Clinical Pharmacology Test

Question: You are treating a 2 day old 37 week gestational age infant who is currently receiving IV fluids of D10W with 200 mg/100mL of calcium gluconate running at 140ml/kg/day. The infant has just been diagnosed with disseminated gonococcal infection and the physician is aware of two therapies for gonococcal infections. The physician would like you to design a complete treatment plan and support your decision with the evidence for the agent you used and evidence against the agent you didn't use. Please provide a researched, well-developed answer.

Answer: Current treatment with calcium gluconate at a dosage of ; 140ml/kg/day, should continue via sterile IV administration, as this dosage form will not interact negatively with any proposed therapy, within the scope of this report. Additional therapy will include the use of anti-microbial drugs, which must be diluted with sterile-Water for Injection (WFI) prior to administration. IV - administration of 125 mg ceftriaxone (125 mg), should be diluted to a concentration of 40mg and administered once daily concomitantly with the current therapy of gluconate. A recommended daily allowance for calcium gluconate via IV therapy must be limited to 3 to 4 mEq/kg/day. The infant must be monitored for adverse effects related to hyper-/hypokalemia. Dosing should occur at increments of 60 to 100 mg/kg/dose, and repeated every 10 minutes until the maximum has been reached. The to the fact that the infant is only 2 weeks old, it is recommend that intervals between dosing are doubled (x2) continuous infusion is avoided. A therapy, which considers the application of this effective drug, will ensure that any possible pharyngeal infections are targeted and eliminated. Dosing for this drug should consider the age of the infant. In the event that the infant responds with any adverse event, this drug must be discontinued. Support from clinical trials indicates a high-level of safety in pediatric patients. However, an identical therapy, which will ensure elimination of any possible rectal, urogenital infections, in addition to pharyngeal infections, should be considered using Olofaxin 400mg. Dosing should not exceed 400mg daily for this patient and the drug should be administered in continuous regiments, daily without exceeding. Interventions with additional therapies should not occur to generate concomitant drug dosing. This drug has been proven effective against anti-microbial resistant strains of N. gonorrhea.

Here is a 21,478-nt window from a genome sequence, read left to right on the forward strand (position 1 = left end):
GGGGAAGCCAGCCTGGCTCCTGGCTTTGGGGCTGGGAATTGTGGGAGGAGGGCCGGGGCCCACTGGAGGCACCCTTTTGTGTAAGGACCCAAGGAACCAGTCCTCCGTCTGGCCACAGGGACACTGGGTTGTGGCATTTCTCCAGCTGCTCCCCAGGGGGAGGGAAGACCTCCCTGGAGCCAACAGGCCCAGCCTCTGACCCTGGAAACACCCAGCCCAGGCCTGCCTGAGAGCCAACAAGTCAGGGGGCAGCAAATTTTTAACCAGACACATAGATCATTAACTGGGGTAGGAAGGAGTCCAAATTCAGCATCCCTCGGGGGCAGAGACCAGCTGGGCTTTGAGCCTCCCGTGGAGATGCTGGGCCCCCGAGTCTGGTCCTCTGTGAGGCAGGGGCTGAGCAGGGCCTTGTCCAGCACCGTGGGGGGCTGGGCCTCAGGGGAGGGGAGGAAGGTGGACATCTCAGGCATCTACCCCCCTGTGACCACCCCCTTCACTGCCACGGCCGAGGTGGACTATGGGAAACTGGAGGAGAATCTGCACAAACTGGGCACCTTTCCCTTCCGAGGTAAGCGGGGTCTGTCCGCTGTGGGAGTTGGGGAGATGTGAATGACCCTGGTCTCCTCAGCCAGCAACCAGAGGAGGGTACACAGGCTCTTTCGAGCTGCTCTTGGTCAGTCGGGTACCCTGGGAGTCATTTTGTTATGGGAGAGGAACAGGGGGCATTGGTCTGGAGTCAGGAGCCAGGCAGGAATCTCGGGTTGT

Treatment Option #2

A separate option, which utilizes traditional application of penicillin, may occur. The infant may undergo penicillin treatment prior to having a more serious regimen, which is presented in option #1. A comparison of penicillin in patients indicates that the blockbuster anti-microbial drugs; specinomycin and cefuroxime are effective however penicillin remains competitive in analysis of variance (ANOVA) studies. At this point obtaining a culture of sputum or tissue from the two-week-old patient should occur, in a non-invasive manner. A tissue culture should be assessed in order to identify the particular strain of bacteria. If the strain reacts positively against penicillin treatment. The drug may be administered intravenously to the patient, once a day. A dosage form, which is intravenous, should be administered. It is not probable for the patient to receive an oral dosage form of any drug due to their inability to swallow at the infant age. Drug product for penicillin should not be administered concomitantly. The drug may be administered approximately four (4) hours prior to the administration of any other drug products, or after. For systemic diseases children less than 12 years of age should not exceed 25mg/kg/day. Dosing should be divided throughout the patient’s daily routine at intervals of 6-8 hours. Consideration may not apply to the drug administered with additional therapies. However, the maximum dose should me 3g per day. The delivery should be via prophylaxis.

Multiple therapies exist for treatment of this two (2) week old patient. Consideration must be given to ensure that no oral dosage form is administered to the patient. The proper route for administration of any anti-microbial agent should be intravenous. The dosage form should also be diluted to meet the specific needs of the patient. Culture of the bacteria should occur prior to the execution of any treatment in order to assess the particular strain of the bacteria, as it is present. In the event that the strain appears to interact positively with the specifications of penicillin in treatment #2, penicillin, the patient should consider this treatment first. The historical safety data indicates that penicillin would be the safest alternative to any current microbial agents. In the event that therapies are ineffective with penicillin, treatment #1 should be considered.


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